Ditch Witch Unveils W8 Vacuum Excavator for Tight Jobsites

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The W8, the next truck in Ditch Witch's Warlock series of vacuum excavators, has been unveiled.

Equipped with a 3,800-cubic-feet-per-minute blower and 21-inch Hg vacuum power, the W8 is slightly smaller than the previously released W12 hydrovac while maintaining performance.

A prototype model on a Peterbilt 548 chassis was displayed at Utility Expo 2023. The new model is expected to be available for order starting in March or April 2024.

Pricing has not been determined officially; however, Ditch Witch says there could be as much as a 25% to 30% difference between the W8 and W12. Check out the video above about the W8.

Chris Thompson, Ditch Witch vacuum excavator product manager, said the choice of which vacuum excavator to use depends on the size of the job. 

“If you need to be out there in a big pipeline job and be running all day long for multiple days, use a W12,” he said. “If you're in more of an urban setting, and you're able to get fresh water and dump easier, a W8 is probably a good fit for you.”

Both trucks are PTO-driven vacuum excavators designed to increase productivity while potholing, slot trenching, or cleaning up spills and debris.

“We're not using any kind of a hydraulic pump or anything, we're just direct driving it,” he said. “That allows you to get more efficiency, more power out of it, and we feel like that’s less maintenance.”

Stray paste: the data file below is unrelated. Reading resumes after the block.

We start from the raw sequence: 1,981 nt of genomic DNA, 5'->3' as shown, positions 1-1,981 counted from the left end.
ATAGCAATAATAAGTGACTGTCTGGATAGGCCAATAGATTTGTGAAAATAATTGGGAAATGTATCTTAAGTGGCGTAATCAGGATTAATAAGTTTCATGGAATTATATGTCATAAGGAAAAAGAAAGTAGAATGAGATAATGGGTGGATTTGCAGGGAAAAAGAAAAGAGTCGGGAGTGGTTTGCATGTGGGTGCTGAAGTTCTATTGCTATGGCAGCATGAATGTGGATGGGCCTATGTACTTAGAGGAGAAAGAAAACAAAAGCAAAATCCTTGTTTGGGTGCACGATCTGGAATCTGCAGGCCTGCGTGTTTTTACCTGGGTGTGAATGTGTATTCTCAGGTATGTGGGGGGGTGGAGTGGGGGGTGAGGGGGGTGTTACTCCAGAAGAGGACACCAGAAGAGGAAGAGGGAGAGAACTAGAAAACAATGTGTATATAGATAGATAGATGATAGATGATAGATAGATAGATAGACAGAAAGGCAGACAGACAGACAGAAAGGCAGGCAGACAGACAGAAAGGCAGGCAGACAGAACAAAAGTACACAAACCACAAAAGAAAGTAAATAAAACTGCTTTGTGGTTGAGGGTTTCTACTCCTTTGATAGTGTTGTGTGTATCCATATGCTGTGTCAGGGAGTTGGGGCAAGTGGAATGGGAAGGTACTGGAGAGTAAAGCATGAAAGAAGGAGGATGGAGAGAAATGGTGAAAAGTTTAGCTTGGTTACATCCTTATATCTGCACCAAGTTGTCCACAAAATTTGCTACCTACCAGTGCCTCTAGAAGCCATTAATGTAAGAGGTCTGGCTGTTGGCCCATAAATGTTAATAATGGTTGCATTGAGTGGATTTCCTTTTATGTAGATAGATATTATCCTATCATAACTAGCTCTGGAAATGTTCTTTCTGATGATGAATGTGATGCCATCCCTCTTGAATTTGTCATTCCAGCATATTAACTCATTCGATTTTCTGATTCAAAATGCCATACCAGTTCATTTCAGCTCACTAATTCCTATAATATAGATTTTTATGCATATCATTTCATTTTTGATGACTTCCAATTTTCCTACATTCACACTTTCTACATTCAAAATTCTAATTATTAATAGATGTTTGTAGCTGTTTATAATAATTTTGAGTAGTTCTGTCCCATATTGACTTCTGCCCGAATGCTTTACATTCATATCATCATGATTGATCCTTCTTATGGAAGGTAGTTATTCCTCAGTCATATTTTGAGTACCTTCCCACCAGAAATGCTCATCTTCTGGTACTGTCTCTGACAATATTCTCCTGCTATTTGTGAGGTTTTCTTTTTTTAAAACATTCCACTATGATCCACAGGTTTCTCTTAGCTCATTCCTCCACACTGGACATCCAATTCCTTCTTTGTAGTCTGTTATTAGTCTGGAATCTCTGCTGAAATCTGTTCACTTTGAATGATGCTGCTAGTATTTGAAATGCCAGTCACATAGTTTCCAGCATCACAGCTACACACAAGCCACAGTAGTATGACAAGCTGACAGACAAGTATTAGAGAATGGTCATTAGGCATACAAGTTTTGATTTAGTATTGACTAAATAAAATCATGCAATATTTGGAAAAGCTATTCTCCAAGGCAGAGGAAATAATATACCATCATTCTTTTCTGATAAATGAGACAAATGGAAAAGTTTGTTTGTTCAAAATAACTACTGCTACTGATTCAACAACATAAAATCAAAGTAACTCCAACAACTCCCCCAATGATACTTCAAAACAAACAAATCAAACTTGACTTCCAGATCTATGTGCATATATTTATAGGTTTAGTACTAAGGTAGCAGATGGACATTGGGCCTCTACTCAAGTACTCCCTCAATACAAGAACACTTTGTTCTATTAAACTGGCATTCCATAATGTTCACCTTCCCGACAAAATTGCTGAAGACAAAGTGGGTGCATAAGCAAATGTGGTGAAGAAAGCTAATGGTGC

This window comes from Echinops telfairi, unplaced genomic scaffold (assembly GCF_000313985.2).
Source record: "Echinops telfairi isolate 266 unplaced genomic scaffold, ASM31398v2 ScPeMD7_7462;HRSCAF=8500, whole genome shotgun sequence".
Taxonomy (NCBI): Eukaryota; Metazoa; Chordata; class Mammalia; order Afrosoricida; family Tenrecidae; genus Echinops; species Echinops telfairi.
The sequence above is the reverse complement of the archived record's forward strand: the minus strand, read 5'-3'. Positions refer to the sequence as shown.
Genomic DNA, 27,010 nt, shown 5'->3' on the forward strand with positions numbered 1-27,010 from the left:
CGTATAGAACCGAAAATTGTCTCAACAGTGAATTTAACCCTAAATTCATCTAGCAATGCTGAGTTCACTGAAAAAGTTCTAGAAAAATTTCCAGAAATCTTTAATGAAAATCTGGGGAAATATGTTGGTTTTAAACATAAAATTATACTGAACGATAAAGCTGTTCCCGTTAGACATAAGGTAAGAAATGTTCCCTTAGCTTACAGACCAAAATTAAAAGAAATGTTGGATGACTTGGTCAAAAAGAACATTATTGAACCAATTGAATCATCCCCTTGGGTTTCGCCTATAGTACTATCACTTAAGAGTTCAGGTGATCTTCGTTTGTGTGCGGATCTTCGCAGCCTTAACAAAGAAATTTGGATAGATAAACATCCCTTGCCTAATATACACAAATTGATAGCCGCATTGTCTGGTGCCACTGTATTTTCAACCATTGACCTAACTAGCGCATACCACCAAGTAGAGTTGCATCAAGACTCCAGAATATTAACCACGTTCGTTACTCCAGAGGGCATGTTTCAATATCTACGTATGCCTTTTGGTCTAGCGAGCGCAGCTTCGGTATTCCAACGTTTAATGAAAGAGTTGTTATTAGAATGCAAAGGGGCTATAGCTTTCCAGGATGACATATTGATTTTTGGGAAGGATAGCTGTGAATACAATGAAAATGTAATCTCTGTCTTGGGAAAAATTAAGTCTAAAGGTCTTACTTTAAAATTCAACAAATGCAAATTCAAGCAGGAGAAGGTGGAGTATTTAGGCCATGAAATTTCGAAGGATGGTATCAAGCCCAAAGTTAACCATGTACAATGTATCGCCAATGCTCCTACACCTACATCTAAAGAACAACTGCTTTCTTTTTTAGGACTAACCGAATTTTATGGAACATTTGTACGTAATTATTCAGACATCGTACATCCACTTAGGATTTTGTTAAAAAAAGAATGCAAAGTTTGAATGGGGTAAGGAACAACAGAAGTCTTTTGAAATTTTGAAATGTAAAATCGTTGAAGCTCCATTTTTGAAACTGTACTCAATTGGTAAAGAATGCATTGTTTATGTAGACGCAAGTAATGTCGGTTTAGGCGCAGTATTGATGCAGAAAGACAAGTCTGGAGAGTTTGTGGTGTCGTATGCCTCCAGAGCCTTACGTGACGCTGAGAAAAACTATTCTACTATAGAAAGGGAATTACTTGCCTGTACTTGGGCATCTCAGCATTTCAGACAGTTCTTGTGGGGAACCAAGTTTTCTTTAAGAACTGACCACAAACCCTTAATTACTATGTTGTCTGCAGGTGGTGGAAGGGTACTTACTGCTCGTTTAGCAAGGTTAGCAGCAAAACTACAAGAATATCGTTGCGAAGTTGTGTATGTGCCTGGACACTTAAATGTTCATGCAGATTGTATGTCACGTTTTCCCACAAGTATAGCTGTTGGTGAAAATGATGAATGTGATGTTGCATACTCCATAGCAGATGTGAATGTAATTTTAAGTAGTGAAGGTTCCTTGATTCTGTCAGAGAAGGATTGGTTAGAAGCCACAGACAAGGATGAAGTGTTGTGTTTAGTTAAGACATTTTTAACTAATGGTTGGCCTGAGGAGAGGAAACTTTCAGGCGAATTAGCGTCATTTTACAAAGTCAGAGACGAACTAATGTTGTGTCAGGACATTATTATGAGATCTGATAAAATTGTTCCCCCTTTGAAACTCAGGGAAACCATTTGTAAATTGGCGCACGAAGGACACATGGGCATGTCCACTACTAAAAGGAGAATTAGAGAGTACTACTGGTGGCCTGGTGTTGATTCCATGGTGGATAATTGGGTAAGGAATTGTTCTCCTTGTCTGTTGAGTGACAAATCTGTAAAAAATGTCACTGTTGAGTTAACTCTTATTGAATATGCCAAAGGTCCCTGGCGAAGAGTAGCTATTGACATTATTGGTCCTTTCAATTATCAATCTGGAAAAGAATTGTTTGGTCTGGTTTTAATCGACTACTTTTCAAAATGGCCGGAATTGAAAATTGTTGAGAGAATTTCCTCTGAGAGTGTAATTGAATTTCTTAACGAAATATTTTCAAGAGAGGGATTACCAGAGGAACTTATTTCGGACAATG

One of the key design changes on the overall Warlock series is the back of the truck. According to Thompson, Ditch Witch looked at a variety of configurations and decided the most efficient design was to have a tank that lifts and a door that opens.

W8 hydro vac hero shotAccording to Ditch Witch, if you're in more of an urban setting and able to get fresh water and dump easier, a W8 is probably a good fit.Ditch WitchThe W8 is powered by a 9-liter Cummins engine and has a maneuverable boom with a maximum reach of 26 feet and a 10-gallon-per-minute pump.

Operators have platforms to climb the back of the truck to access to the boom to remove any clogs. ‘It’s a very safe way to get up there and provide maintenance on that boom,” Thompson said.

Compared to the W12, which offers 1,200 gallons of fresh water from dual 600-gallon tanks and a 12-cubic-yard debris tank, the W8 has an 8-cubic-yard debris tank and a 1,600-gallon water capacity. 

“One of the things that we like about these trucks is that we have the side panels for the water,” Thompson said. “They're plumbed so they fill front to back and side to side evenly, which helps with the truck’s stability.” 

Weight is one of the key issues on vacuum excavator trucks. Ditch Witch put a scale that provides operators real-time weight, so they can shut it off when nearing capacity. A predetermined weight for automatic shutoff can be set to ensure the truck does not exceed local restrictions.

Thompson noted that all the pumps can be operated from the remote cabinet or the auxiliary hydraulics panel if needed.

Like the W12, the W8 includes the standard cyclonic filtration. 

"Basically, your heavies drop out; the lights go through the filter, and then you have the exhaust and the silencer," Thompson said.